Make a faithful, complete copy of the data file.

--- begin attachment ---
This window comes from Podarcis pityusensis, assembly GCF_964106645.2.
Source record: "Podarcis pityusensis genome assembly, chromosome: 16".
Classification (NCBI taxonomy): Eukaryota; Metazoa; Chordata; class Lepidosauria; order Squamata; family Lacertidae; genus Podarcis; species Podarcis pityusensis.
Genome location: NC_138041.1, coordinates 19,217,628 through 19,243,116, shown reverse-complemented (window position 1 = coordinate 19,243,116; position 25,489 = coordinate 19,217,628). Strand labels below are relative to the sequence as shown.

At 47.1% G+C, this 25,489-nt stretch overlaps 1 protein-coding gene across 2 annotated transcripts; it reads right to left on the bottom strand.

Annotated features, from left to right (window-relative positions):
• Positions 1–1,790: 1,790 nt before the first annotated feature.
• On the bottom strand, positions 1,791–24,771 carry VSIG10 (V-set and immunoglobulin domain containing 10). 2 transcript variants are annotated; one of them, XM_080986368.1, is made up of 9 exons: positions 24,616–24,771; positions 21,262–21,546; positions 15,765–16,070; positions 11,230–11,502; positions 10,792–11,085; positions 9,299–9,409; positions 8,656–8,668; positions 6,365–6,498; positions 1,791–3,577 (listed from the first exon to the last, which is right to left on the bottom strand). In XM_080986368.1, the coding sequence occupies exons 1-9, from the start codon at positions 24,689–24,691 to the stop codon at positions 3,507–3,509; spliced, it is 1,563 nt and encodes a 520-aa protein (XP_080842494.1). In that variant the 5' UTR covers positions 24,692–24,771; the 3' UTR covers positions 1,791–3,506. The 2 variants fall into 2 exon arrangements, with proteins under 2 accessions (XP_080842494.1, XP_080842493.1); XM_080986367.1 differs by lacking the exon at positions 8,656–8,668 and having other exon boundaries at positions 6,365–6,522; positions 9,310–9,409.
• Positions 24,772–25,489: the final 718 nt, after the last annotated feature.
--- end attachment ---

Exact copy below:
This window comes from Podarcis pityusensis, assembly GCF_964106645.2.
Source record: "Podarcis pityusensis genome assembly, chromosome: 16".
Classification (NCBI taxonomy): Eukaryota; Metazoa; Chordata; class Lepidosauria; order Squamata; family Lacertidae; genus Podarcis; species Podarcis pityusensis.
Genome location: NC_138041.1, coordinates 19,217,628 through 19,243,116, shown reverse-complemented (window position 1 = coordinate 19,243,116; position 25,489 = coordinate 19,217,628). Strand labels below are relative to the sequence as shown.

At 47.1% G+C, this 25,489-nt stretch overlaps 1 protein-coding gene across 2 annotated transcripts; it reads right to left on the bottom strand.

Annotated features, from left to right (window-relative positions):
• Positions 1–1,790: 1,790 nt before the first annotated feature.
• On the bottom strand, positions 1,791–24,771 carry VSIG10 (V-set and immunoglobulin domain containing 10). 2 transcript variants are annotated; one of them, XM_080986368.1, is made up of 9 exons: positions 24,616–24,771; positions 21,262–21,546; positions 15,765–16,070; positions 11,230–11,502; positions 10,792–11,085; positions 9,299–9,409; positions 8,656–8,668; positions 6,365–6,498; positions 1,791–3,577 (listed from the first exon to the last, which is right to left on the bottom strand). In XM_080986368.1, the coding sequence occupies exons 1-9, from the start codon at positions 24,689–24,691 to the stop codon at positions 3,507–3,509; spliced, it is 1,563 nt and encodes a 520-aa protein (XP_080842494.1). In that variant the 5' UTR covers positions 24,692–24,771; the 3' UTR covers positions 1,791–3,506. The 2 variants fall into 2 exon arrangements, with proteins under 2 accessions (XP_080842494.1, XP_080842493.1); XM_080986367.1 differs by lacking the exon at positions 8,656–8,668 and having other exon boundaries at positions 6,365–6,522; positions 9,310–9,409.
• Positions 24,772–25,489: the final 718 nt, after the last annotated feature.